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However, Desmond let me go first this game! That was unexpected. I drew my opening hand and saw Artifact Moraltach and Shaddoll Beast as my first two cards and I was thinking, "At least there's a Game 3." But then I drew Shaddoll Fusion and Sinister Shadow Games and was like, "Oh, yeah, that's why this deck is the best." I sifted through a lot of my deck and put up a Shaddoll Beast in defense mode. Unfortunately, I didn't catch this during the game, but Desmond made an illegal move by mistake, using The Monarchs Stormforth to Tribute set a Beast rather than perform a Tribute Summon. I was expecting a Majesty's Fiend, but it was just a Beast, thank goodness.

I was extremely happy that he used Stormforth that early in the game, as I only had a maximum of two more to worry about. I ended up drawing my one Shaddoll Squamata the turn before so the best play looked like just swinging into the Beast with it and removing Beast from the field, for now. I hit in for some damage and then passed. I was reading another Wiretap or Vanity's Emptiness, as Desmond had yet to activate the card sitting in his backrow, so I summoned a Mathematician to send Shaddoll Dragon to the grave: sure enough, it blew away his Wiretap. I flipped my own Vanity's Emptiness reading a Shaddoll Falco. I attacked. Boom: Shaddoll Falco. I love how strong Mathematician is, conveniently getting over every card that a Shaddoll player can normal set. After Desmond kept setting Shaddoll Hedgehogs I felt the game was over. It seemed he was thinning his deck trying to get another Stormforth. After he extended the handshake it turned out I was right: he revealed three copies of Majesty's Fiend.

Post-Tournament Thoughts:
I was extremely happy with the performance of my deck throughout the tournament, as I felt it could make the most out of its brick hands. If I would change anything it would be over in my Side Deck, taking out Thunder King Rai-Oh, the two Maxx "C", and one Malevolent Catastrophe.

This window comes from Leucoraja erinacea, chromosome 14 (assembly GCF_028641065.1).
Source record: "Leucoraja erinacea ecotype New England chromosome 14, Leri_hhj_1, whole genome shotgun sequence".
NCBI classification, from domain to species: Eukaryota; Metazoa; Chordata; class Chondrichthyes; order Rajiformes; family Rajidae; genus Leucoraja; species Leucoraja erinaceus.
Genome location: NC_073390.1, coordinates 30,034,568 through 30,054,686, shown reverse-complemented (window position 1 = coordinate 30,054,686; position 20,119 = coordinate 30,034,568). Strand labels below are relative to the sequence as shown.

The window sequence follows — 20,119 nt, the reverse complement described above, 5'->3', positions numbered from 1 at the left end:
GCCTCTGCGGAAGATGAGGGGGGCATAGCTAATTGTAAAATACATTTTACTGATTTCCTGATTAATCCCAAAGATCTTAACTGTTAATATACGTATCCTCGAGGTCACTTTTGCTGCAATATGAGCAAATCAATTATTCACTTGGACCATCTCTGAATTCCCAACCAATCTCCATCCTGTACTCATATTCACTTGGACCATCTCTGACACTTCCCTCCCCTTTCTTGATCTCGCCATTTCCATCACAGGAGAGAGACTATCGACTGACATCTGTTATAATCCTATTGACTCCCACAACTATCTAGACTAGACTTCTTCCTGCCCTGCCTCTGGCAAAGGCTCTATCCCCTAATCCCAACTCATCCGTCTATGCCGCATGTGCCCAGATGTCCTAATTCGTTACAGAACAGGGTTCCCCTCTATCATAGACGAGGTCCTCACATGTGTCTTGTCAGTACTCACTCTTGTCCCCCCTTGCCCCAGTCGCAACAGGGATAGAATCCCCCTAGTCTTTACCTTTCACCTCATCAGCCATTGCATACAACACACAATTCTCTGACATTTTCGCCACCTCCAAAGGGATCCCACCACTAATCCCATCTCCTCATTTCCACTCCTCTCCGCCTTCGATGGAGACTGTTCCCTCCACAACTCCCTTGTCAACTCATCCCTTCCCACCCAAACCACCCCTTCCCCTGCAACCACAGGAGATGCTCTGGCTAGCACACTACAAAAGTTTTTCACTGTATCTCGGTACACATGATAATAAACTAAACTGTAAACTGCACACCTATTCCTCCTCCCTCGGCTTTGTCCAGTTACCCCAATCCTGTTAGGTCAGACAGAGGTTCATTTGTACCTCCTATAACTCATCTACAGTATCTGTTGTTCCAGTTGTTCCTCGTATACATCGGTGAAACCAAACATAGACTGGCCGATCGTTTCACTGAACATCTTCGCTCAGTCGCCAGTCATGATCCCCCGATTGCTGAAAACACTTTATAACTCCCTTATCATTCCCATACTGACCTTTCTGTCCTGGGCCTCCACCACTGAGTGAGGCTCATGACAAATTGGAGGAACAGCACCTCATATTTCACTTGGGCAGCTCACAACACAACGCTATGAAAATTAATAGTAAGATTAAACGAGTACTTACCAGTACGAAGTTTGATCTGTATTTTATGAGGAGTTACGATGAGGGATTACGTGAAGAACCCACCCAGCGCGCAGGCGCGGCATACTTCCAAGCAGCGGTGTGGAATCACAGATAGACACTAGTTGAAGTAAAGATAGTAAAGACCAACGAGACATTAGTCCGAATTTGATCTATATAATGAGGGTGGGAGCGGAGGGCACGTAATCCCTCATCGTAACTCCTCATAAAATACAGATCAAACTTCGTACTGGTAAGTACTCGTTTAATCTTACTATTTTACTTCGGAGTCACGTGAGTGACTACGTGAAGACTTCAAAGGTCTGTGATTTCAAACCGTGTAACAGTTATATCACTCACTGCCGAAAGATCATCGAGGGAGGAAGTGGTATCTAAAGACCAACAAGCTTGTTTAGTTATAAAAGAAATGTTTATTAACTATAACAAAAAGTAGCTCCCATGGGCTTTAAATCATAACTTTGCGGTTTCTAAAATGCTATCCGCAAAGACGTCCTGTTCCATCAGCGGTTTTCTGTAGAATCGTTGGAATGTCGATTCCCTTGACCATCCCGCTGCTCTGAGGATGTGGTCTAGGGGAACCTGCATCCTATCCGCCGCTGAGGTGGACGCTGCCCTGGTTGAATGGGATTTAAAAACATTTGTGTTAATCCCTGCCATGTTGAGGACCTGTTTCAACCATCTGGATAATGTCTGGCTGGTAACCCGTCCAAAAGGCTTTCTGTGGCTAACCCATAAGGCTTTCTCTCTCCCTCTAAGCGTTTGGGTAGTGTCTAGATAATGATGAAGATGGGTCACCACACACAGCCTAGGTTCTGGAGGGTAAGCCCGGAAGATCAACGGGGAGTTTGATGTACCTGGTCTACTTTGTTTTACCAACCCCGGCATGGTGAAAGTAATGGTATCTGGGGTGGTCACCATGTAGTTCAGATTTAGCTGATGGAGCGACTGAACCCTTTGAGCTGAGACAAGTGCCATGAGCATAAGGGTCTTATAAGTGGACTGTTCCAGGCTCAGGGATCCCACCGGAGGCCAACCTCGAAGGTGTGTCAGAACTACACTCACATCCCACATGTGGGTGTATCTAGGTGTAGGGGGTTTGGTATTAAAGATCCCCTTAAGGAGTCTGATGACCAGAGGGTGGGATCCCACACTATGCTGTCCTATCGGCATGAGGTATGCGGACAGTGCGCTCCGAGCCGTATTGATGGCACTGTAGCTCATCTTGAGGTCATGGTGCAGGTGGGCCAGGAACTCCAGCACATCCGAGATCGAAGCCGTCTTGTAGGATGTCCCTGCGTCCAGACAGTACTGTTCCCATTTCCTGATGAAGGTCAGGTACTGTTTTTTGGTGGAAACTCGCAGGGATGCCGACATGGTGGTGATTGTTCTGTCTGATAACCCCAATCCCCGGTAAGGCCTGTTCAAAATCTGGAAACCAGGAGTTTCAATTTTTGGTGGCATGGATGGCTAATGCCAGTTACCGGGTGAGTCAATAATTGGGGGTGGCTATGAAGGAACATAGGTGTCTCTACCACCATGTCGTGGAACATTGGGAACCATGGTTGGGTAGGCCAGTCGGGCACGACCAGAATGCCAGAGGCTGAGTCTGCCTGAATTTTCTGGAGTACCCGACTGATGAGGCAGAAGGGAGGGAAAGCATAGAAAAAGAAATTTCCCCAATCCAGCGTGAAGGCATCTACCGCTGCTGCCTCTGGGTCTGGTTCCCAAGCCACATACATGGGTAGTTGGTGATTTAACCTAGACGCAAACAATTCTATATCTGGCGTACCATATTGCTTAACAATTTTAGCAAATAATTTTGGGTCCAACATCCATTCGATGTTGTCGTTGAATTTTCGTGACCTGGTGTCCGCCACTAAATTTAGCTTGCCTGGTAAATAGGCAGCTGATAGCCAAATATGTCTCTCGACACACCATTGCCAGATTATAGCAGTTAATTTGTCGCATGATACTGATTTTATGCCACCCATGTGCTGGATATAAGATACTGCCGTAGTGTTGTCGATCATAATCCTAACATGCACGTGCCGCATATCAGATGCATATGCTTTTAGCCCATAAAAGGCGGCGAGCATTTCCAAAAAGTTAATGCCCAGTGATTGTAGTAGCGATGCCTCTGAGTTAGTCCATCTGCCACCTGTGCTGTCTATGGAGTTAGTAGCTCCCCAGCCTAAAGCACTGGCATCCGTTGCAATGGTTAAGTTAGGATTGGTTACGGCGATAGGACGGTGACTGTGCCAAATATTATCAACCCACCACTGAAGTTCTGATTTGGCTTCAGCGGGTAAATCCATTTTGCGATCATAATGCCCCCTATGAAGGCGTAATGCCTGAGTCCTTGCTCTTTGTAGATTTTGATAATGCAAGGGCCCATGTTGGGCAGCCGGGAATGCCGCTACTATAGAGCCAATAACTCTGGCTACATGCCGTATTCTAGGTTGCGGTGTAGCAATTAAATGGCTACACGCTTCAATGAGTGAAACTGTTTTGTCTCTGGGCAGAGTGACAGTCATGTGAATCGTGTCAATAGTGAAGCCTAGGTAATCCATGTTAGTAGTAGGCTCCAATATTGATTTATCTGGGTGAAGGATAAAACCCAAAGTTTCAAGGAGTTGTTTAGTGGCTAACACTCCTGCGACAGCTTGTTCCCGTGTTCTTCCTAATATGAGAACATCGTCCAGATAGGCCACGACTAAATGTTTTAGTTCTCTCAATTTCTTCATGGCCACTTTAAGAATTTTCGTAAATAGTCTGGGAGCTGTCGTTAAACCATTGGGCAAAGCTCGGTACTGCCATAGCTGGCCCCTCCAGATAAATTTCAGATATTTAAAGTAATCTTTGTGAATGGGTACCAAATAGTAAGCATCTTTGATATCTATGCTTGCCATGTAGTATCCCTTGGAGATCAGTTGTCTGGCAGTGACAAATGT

Thunder King and Malevolent Catastrophe were only really good against the Satellarknight matchup, but I felt my deck killed that already and having to wait to take out my opponents' spells and traps, waiting for an attack, was pretty inconvenient at times. Trap Stun seemed to work a lot better as I could use it whenever I needed. Maxx "C" added to the problem, not stopping a sequence of plays but usually netting a single card and stunning a play instead. I wanted to stop plays completely.

The four cards I wanted to put in were actually my biggest problems of the weekend, two The Monarchs Stormforth and two Majesty's Fiend. With so many Artifact cards in my deck I would always have a way to make use of those cards and if they were drawn in combination, well, you know how that goes.

When it comes to next format rolling around and the release of The New Challengers in the interim, I think the Shaddoll deck will still be the strategy to beat, especially this version, since Artifacts have an inherently good matchup against Pendulum Monsters with all of the spell and trap destruction.

Overall, the TCGplayer YGO Series $10k Championship was one of the hardest tournaments I've ever played in, but definitely had the prize support to entice any duelist. I'm really grateful to have participated in such an event and I'm eager to participate in next year's. I had a great time with my friends and made some new ones, which is one of my favorite parts of this game: all these people with one common interest, all playing Yu-Gi-Oh.